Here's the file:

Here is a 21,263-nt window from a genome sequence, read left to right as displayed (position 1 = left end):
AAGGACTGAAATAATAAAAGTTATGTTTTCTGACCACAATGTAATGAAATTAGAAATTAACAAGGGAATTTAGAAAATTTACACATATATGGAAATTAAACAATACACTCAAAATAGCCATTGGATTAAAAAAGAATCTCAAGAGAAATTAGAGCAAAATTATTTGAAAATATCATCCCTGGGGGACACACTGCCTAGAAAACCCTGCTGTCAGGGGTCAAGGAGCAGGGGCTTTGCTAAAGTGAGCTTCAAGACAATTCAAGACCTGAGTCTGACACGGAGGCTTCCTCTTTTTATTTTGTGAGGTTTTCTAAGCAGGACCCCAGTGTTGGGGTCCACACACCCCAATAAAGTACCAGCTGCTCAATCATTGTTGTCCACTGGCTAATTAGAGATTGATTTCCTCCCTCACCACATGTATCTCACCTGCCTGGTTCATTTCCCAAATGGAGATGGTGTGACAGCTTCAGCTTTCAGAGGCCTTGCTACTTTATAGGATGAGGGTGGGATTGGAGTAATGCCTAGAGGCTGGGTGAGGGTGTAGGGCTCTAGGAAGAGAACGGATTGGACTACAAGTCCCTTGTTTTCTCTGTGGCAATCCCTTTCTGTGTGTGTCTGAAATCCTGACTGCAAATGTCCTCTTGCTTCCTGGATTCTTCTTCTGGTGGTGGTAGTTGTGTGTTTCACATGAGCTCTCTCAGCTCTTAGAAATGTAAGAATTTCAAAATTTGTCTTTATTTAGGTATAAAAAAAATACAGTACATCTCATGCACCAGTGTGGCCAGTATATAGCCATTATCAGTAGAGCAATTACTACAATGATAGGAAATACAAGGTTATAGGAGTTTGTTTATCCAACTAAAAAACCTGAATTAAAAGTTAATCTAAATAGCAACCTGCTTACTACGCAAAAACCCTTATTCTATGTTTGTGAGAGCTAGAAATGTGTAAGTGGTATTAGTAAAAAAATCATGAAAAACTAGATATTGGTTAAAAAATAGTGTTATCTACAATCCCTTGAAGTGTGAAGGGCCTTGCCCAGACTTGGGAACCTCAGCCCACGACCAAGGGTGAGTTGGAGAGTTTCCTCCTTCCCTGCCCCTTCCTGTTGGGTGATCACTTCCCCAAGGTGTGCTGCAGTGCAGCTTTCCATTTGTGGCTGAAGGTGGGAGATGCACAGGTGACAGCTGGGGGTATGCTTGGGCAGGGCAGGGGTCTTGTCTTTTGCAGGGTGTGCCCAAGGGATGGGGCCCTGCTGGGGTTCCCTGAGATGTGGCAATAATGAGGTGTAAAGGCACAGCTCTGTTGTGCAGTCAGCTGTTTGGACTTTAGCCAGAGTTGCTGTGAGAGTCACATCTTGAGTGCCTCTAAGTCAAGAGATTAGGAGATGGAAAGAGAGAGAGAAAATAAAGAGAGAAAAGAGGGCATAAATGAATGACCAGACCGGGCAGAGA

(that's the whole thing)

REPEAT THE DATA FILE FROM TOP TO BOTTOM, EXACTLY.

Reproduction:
Here is a 21,263-nt window from a genome sequence, read left to right as displayed (position 1 = left end):
AAGGACTGAAATAATAAAAGTTATGTTTTCTGACCACAATGTAATGAAATTAGAAATTAACAAGGGAATTTAGAAAATTTACACATATATGGAAATTAAACAATACACTCAAAATAGCCATTGGATTAAAAAAGAATCTCAAGAGAAATTAGAGCAAAATTATTTGAAAATATCATCCCTGGGGGACACACTGCCTAGAAAACCCTGCTGTCAGGGGTCAAGGAGCAGGGGCTTTGCTAAAGTGAGCTTCAAGACAATTCAAGACCTGAGTCTGACACGGAGGCTTCCTCTTTTTATTTTGTGAGGTTTTCTAAGCAGGACCCCAGTGTTGGGGTCCACACACCCCAATAAAGTACCAGCTGCTCAATCATTGTTGTCCACTGGCTAATTAGAGATTGATTTCCTCCCTCACCACATGTATCTCACCTGCCTGGTTCATTTCCCAAATGGAGATGGTGTGACAGCTTCAGCTTTCAGAGGCCTTGCTACTTTATAGGATGAGGGTGGGATTGGAGTAATGCCTAGAGGCTGGGTGAGGGTGTAGGGCTCTAGGAAGAGAACGGATTGGACTACAAGTCCCTTGTTTTCTCTGTGGCAATCCCTTTCTGTGTGTGTCTGAAATCCTGACTGCAAATGTCCTCTTGCTTCCTGGATTCTTCTTCTGGTGGTGGTAGTTGTGTGTTTCACATGAGCTCTCTCAGCTCTTAGAAATGTAAGAATTTCAAAATTTGTCTTTATTTAGGTATAAAAAAAATACAGTACATCTCATGCACCAGTGTGGCCAGTATATAGCCATTATCAGTAGAGCAATTACTACAATGATAGGAAATACAAGGTTATAGGAGTTTGTTTATCCAACTAAAAAACCTGAATTAAAAGTTAATCTAAATAGCAACCTGCTTACTACGCAAAAACCCTTATTCTATGTTTGTGAGAGCTAGAAATGTGTAAGTGGTATTAGTAAAAAAATCATGAAAAACTAGATATTGGTTAAAAAATAGTGTTATCTACAATCCCTTGAAGTGTGAAGGGCCTTGCCCAGACTTGGGAACCTCAGCCCACGACCAAGGGTGAGTTGGAGAGTTTCCTCCTTCCCTGCCCCTTCCTGTTGGGTGATCACTTCCCCAAGGTGTGCTGCAGTGCAGCTTTCCATTTGTGGCTGAAGGTGGGAGATGCACAGGTGACAGCTGGGGGTATGCTTGGGCAGGGCAGGGGTCTTGTCTTTTGCAGGGTGTGCCCAAGGGATGGGGCCCTGCTGGGGTTCCCTGAGATGTGGCAATAATGAGGTGTAAAGGCACAGCTCTGTTGTGCAGTCAGCTGTTTGGACTTTAGCCAGAGTTGCTGTGAGAGTCACATCTTGAGTGCCTCTAAGTCAAGAGATTAGGAGATGGAAAGAGAGAGAGAAAATAAAGAGAGAAAAGAGGGCATAAATGAATGACCAGACCGGGCAGAGA